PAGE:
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Stratosphere has attempted to counteract “Today’s Vegas” with an ad campaign that has wonderful intentions. Called “Take Vegas Back“, Stratosphere is running commercials and filling the city with billboards and print ads. They plead for a return to the days when average Joes and Janes could enjoy themselves in Sin City without having to be super-rich or super-gorgeous. Too bad the hotel itself is a bit hypocritical by charging a $32.99 plus tax Daily Resort Fee…and a bacon double-cheeseburger is $15.99 in their casual Roxy’s Diner.

Once this city is completely consumed by blandness, fraudulent extortion charges, soaring prices and declining customer service, this writer may reach the point where Vegas becomes the rare once-a-year destination. After all, there are plenty of other places to visit where you can get bang for your buck. You know…like Vegas USED to be.

It doesn’t have to be this way, though. Things could revert if we stopped being so docile towards this nonsense and actually spoke out/fought back/refused to go along. Perhaps we’re seeing signs of this already, at least in regards to MGM’s parking fees, where rumors of show closings and dramatically-dropping retail sales quickly surfaced.

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                 HEXX and Budweiser Beer Park – two levels of scamming…

Why stop there? Let the hoteliers, restaurateurs and politicians know that you’ve had enough. Scott Roeben of VitalVegas.com put it beautifully when he exposed the CNF Concession and Franchise Fee at HEXX, Budweiser Beer ParkCabo Wabo Cantina, Senor Frogs and others:

Vegas visitors have long bemoaned the fact hotels charge resort fees, but Cabo Wabo Cantina and a few other Strip restaurants charge this concession fee, and it’s far worse than a resort fee because you get nothing whatsoever for it. It’s just a fee tacked onto your bill.

The CNF charge is, in fact, worse than a resort fee, because guests typically don’t learn about the gratuitous fee until their bill arrives, when it’s too late to choose another restaurant.

Adding to the outrage of the CNF charge is the fact it’s added to your bill before the sales tax is calculated, so you’re paying tax on a tax.

What can you do if you’re presented with a bill that includes a CNF charge you didn’t know about? Refuse to pay it. Talk to a manager, demand the charge be reversed and raise holy hell. Tell everyone you know to stay away. E-mail. Tweet. Comment on Facebook. Rant. Rail. Fight back.

Let these venues know we’re mad as hell and we’re not going to take it in the cornhole anymore.

Scott has also gone on camera and used his site to expose other customer-gouging practices, particularly at MGM Resorts.

And then there’s Branden Powers, the man behind Golden Tiki and the new Evel Pie pizza joint in Downtown, who wrote this beautiful treatise on the “old ways” for Las Vegas Review Journal:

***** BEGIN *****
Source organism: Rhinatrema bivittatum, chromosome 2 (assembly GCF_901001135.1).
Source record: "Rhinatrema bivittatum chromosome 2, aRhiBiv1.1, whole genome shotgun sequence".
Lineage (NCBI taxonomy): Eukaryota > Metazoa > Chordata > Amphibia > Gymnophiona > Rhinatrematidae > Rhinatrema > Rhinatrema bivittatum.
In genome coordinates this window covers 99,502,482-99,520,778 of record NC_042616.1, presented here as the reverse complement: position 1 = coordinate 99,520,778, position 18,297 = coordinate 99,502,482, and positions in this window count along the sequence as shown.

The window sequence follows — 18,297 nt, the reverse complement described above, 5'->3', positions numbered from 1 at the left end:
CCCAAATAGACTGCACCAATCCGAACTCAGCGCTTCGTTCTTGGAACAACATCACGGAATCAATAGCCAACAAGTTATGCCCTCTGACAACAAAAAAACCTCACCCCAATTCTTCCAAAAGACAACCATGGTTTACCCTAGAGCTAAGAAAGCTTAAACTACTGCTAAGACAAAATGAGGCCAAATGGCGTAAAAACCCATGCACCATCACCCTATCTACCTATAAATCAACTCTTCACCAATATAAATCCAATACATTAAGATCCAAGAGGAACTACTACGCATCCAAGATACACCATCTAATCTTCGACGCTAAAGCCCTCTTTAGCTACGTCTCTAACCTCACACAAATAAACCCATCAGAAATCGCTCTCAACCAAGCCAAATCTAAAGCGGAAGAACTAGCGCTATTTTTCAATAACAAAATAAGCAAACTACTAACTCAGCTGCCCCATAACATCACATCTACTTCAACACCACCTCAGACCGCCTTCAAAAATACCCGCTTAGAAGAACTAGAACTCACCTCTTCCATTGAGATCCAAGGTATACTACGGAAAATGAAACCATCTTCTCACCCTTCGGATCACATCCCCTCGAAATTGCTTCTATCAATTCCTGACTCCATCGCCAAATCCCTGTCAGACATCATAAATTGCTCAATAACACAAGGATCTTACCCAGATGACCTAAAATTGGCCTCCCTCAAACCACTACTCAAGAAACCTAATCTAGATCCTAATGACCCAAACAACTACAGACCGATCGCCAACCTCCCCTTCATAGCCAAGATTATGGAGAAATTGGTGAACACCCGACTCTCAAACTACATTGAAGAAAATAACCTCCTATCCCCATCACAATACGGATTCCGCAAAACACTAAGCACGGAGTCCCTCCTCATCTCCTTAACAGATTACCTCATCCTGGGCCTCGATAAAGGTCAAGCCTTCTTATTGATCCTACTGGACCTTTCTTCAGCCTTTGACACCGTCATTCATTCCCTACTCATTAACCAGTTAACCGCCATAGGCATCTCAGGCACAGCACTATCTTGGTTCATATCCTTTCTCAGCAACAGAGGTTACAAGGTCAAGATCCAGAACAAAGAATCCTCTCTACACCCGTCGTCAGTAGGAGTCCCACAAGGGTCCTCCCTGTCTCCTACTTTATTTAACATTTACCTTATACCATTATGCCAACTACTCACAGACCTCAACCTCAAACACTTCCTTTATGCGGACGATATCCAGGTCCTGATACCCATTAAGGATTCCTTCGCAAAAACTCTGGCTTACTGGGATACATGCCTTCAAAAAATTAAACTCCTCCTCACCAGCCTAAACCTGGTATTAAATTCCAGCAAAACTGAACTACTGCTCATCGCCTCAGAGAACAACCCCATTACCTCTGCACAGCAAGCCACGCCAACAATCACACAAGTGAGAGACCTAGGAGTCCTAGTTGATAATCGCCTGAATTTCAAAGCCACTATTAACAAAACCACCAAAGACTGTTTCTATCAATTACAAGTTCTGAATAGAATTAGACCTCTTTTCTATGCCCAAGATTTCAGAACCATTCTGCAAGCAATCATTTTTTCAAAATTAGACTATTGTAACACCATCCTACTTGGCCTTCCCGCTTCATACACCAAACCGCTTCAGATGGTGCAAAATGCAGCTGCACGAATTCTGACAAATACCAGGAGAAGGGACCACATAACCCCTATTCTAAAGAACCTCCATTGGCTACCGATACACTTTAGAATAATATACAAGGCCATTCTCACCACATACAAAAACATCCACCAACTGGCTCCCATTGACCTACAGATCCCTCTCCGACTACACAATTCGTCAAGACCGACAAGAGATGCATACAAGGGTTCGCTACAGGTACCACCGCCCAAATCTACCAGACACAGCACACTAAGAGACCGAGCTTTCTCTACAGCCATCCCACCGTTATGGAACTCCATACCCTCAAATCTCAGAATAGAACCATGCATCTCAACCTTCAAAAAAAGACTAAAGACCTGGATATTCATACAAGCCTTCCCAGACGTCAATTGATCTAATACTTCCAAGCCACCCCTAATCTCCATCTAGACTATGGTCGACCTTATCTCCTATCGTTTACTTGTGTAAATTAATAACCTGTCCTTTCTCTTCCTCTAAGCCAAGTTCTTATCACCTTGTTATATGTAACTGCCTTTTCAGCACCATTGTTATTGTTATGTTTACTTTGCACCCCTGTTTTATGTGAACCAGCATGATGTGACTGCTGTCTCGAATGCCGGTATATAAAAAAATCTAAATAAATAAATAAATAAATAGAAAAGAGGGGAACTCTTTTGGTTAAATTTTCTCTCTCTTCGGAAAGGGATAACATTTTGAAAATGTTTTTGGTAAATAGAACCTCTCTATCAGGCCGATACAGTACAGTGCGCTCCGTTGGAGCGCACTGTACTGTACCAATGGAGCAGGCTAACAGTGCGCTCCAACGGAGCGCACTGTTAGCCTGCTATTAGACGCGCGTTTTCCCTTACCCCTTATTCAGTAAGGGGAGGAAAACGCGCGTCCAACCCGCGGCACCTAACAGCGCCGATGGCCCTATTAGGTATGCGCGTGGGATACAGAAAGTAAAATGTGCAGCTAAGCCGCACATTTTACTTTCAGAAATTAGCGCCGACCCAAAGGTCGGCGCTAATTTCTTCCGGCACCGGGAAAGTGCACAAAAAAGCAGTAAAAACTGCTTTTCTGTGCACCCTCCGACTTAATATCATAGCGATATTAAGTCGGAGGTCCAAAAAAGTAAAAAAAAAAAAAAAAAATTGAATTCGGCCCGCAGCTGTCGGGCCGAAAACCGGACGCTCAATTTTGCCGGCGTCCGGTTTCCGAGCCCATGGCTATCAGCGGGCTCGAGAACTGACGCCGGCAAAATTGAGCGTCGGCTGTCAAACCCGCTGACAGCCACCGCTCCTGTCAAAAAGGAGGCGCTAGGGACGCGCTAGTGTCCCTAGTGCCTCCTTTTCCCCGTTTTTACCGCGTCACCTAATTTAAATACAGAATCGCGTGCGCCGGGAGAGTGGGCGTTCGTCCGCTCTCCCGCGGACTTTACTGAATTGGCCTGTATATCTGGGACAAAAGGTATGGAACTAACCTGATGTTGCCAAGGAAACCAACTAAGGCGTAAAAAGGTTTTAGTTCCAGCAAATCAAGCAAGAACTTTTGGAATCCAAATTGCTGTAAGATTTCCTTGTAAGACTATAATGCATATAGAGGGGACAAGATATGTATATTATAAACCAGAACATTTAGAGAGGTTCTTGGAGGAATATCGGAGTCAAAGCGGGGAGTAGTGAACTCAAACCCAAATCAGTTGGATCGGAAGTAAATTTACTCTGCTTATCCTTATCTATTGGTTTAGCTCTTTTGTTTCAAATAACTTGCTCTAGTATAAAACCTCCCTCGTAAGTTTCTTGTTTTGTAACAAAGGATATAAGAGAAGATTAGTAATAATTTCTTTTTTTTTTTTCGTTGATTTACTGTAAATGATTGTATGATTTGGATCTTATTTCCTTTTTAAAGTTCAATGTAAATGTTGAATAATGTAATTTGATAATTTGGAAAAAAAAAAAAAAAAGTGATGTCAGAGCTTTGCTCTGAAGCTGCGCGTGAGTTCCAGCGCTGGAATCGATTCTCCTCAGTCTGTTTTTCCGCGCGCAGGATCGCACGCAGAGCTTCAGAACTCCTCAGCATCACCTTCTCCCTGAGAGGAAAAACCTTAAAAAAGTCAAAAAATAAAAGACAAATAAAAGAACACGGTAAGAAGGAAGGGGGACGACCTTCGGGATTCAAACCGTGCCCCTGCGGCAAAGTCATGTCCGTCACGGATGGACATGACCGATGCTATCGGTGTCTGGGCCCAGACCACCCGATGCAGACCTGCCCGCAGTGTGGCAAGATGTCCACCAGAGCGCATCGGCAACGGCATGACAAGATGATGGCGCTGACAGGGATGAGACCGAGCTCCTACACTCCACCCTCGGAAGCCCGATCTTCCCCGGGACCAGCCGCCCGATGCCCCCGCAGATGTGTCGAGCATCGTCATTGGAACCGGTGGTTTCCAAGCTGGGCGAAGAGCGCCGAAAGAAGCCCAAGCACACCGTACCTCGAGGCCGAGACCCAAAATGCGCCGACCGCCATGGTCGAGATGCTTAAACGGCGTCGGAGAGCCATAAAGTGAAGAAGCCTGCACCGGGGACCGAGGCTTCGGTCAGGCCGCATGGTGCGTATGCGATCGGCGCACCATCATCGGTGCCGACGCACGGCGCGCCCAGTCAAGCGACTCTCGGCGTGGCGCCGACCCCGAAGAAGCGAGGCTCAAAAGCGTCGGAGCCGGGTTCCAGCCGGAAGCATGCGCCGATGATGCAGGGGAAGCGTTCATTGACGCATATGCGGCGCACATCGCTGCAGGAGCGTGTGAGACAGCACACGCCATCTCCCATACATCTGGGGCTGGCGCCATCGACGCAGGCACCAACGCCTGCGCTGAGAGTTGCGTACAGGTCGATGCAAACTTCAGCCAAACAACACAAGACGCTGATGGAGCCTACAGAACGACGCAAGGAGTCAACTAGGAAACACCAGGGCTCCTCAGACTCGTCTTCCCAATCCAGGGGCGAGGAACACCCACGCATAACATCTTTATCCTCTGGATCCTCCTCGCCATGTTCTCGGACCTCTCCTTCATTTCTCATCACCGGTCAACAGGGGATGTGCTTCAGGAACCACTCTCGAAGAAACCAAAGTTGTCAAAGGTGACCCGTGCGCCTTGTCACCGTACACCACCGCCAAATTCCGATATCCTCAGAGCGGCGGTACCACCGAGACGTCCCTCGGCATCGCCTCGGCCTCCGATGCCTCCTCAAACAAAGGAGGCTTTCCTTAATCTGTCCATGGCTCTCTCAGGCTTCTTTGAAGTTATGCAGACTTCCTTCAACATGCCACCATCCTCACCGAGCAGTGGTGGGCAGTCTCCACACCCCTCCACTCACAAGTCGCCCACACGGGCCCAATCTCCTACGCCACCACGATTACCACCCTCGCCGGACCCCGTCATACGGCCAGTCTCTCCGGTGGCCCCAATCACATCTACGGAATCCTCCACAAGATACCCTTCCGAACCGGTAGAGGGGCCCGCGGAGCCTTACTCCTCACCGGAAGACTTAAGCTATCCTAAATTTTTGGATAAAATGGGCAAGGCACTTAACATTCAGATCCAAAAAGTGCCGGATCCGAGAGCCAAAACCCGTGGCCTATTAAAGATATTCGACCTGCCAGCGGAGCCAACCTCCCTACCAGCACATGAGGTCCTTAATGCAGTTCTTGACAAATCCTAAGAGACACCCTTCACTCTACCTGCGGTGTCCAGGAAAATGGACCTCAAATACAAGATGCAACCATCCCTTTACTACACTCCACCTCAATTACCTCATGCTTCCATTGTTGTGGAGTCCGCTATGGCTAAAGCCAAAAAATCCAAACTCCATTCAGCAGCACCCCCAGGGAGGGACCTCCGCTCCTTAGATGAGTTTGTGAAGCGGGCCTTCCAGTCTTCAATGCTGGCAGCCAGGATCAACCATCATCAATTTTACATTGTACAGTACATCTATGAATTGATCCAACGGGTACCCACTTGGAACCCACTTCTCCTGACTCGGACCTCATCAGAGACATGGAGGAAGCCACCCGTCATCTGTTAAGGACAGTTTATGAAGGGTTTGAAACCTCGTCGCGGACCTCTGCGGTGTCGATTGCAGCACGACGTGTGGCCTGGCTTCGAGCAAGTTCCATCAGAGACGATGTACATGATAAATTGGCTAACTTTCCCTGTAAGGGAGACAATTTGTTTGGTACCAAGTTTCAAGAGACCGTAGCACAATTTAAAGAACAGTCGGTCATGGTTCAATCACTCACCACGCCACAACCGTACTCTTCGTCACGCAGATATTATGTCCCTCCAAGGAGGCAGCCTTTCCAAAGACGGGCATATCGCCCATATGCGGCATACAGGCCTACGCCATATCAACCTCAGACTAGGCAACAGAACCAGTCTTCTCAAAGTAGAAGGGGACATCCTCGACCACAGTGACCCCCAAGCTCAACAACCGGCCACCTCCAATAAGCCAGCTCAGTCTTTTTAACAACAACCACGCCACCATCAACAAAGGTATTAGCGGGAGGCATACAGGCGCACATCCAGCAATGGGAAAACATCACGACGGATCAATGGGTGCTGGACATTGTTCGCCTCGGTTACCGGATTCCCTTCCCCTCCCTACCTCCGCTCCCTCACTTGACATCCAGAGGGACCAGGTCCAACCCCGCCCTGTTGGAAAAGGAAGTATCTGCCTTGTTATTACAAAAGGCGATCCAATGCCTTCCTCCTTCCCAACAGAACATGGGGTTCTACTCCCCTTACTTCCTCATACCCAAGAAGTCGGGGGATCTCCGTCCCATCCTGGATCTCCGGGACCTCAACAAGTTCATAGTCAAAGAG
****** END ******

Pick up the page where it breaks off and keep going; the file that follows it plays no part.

Because of my history with this great city, I want to make sure that its past is not forgotten. We need more Las Vegas. Nightclubs, arenas and professional sports teams are all great. But we need places where people can go talk to each other, share a cocktail and dine on a great steak while watching a classic performer.

People want to experience the Las Vegas of yesteryear because they love its history as much as I do. We need to make sure that is protected. Our history like all things in the desert is slowly evaporating. We never should have lost JUBILEE, the last classic showgirl revue. We should have rallied around it, supported it and funded it as a community.

It’s important that places like The Golden SteerFrankie’s Tiki RoomCasa Di AmoreHugo’s Cellar and The Peppermill Lounge, just to name a few, live on.

I intend to carry the torch and not only protect our legacy but also rebuild it anew with places like The Golden Tiki that seem as if they’ve always been there. Las Vegas Review Journal, August 12, 2016

If more folks had the fortitude of Scott Roeben and Branden Powers, Las Vegas could actually return to the days of being affordable. And it would be lots more fun than it already is.

 

Photos: Sammasseur, Stratosphere.com, Caesars.com.

Excerpts by Scott Roeben and Branden Powers used with permission

Update #1

This Saturday, after attending the Black and White fundraiser at Mandalay Bay, I stopped at Dick’s Last Resort inside Excalibur for a quick bite…and to get re-hydrated.

Being charged $33.98 for an appetizer and salad was bad enough…but I was also slapped with an insulting fee for the glass of water that I asked for. Yes, it’s only 75 cents. But if you don’t see what this means for the future of Vegas tourism, you need to read on.

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That makes this article as timely as ever. Blatant gouging of guests will continue and grow worse as long as Vegas visitors shrug it off. MGM Resorts is at the forefront of this practice. Speak with your wallet and refuse to be ripped off. 

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   Outrageous prices, a mandatory gratuity and a service charge on top of that?

UPDATE #2

This week at SLS’s The Sayer’s Club, I ordered three small vodka/tonics from a cocktail waitress. What should have been served was “well liquor” was charged as top-shelf (big difference in price) and came with a request to tip TWO individuals. I added 15% to the base charge and didn’t dispute the bill (if well liquor is not available, it is the responsibility of the server to state “We carry ______ brands only, is that okay?”. Nevertheless, speak with your wallet and refuse to patronize establishments that knowingly gouge their patrons.